Do you regret going to college? Was your college experience worth it? What would you do differently? Share your thoughts.
I once wrote a story about a man who, crushed under student loan debt, said he wished he’d gone to prison rather than college.
“[College] was the biggest mistake of my life,” Hernan Castillo told me. “At least I would have learned a trade or two [in prison] and started being independent once I got out.”*
Listen to the radio or watch TV long enough, and you’ll hear claims that going to college has a massive positive impact on lifetime earnings. That claim is not incorrect, but it’s A) incomplete and B) based on past performance that does not predict future outcomes.
Today, student loan debt is a bigger problem than credit card debt. Think about that for a moment. There’s more total debt for a (supposedly) four-year experience from our youth than entire lives of credit card spending. Some compare the student loan bubble to the housing bubble, though that’s a very inexact comparison.
More to the point: Monthly student loan payments of $500, $700, even $1,000, are crushing the dreams of many young people. Financial commitments made by kids who are barely old enough to vote (or not!) have gravely altered the direction of a generation.
One-third live at home into their 30s now. They aren’t buying houses, they aren’t buying couches, they aren’t getting married, and they certainly aren’t saving for retirement. It’s a big mess that impacts everyone, even older folks who went to college decades ago, when it was nearly free.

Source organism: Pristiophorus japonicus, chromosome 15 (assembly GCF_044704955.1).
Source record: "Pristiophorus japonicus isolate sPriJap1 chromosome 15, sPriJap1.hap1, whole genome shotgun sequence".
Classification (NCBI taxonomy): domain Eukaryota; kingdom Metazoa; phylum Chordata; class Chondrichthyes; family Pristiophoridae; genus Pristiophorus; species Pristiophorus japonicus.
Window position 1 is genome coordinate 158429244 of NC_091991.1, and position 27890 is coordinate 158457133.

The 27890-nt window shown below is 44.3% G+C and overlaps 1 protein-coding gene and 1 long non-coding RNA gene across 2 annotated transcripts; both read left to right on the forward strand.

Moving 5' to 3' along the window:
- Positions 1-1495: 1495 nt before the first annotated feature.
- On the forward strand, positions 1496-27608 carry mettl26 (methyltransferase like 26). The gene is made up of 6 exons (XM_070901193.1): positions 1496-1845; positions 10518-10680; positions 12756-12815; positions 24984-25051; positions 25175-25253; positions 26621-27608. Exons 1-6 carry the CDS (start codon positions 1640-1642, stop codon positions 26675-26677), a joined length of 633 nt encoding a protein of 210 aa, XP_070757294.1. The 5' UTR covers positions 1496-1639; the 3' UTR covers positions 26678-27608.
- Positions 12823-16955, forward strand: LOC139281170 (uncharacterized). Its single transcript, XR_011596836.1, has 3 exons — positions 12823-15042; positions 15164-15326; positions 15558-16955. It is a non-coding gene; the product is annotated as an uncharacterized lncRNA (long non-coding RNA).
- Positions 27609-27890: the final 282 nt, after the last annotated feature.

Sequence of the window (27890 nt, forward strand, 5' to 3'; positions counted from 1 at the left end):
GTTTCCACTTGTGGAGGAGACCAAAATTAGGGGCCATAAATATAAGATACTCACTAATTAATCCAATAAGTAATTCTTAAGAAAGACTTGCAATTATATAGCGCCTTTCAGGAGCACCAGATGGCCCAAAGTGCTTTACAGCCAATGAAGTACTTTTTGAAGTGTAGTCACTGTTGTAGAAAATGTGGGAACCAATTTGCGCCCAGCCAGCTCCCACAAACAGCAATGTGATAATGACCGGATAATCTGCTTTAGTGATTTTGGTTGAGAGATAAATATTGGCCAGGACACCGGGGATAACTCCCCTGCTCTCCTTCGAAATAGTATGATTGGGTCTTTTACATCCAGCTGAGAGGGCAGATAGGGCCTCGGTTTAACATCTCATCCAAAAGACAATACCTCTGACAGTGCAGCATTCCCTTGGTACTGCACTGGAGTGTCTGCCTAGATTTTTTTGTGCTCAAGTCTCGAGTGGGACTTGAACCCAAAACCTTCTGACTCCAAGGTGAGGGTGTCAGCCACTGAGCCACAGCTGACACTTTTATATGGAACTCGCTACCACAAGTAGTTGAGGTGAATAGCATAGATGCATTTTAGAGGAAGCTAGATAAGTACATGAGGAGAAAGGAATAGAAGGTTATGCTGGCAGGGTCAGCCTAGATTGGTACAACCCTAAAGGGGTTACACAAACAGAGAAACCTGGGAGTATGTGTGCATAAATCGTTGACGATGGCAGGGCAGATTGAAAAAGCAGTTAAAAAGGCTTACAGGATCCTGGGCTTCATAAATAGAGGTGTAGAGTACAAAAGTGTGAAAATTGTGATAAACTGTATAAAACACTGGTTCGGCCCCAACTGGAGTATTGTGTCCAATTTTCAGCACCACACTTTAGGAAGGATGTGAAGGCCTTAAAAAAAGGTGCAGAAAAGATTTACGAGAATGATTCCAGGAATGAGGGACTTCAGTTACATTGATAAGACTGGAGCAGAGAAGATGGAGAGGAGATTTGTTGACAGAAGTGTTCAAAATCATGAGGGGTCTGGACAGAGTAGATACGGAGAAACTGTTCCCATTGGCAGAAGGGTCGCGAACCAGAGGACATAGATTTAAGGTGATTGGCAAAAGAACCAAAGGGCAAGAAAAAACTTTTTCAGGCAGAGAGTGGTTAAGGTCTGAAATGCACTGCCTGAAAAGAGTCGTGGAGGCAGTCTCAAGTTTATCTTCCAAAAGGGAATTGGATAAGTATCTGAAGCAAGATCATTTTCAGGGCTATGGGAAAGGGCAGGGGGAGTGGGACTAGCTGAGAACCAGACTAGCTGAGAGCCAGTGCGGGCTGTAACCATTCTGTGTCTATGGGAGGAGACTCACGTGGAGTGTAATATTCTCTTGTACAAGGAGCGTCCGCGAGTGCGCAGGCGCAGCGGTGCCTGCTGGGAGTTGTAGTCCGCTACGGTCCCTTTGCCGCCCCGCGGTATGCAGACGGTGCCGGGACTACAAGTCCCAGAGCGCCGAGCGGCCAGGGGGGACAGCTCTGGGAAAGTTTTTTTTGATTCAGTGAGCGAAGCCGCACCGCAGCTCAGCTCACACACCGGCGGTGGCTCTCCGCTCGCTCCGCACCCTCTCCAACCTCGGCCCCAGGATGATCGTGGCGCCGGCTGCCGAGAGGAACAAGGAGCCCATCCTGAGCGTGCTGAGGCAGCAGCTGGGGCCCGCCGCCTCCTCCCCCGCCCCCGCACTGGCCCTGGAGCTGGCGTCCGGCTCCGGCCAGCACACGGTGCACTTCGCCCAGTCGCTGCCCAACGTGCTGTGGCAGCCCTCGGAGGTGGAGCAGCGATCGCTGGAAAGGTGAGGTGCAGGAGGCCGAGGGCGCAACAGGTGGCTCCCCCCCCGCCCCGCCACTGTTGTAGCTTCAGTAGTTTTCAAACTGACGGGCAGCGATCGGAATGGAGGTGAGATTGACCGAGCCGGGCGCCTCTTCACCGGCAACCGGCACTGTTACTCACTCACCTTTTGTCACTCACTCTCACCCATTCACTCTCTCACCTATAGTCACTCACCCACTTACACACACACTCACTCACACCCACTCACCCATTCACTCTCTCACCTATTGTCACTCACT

It should be no surprise, then, that many young people regret their college choices.
A recent survey by American Consumer Credit Counseling makes this point. The admittedly nonscientific poll conducted of users at ConsumerCredit.com found that 17 percent of those who wish they’d done something different “would have avoided college altogether” given their level of student debt.
Fully 57 percent said they didn’t understand the repayment process before taking out the loan. Some 19 percent would have attended a different school, and 25 percent would have pursued a different major if they knew then what they know now.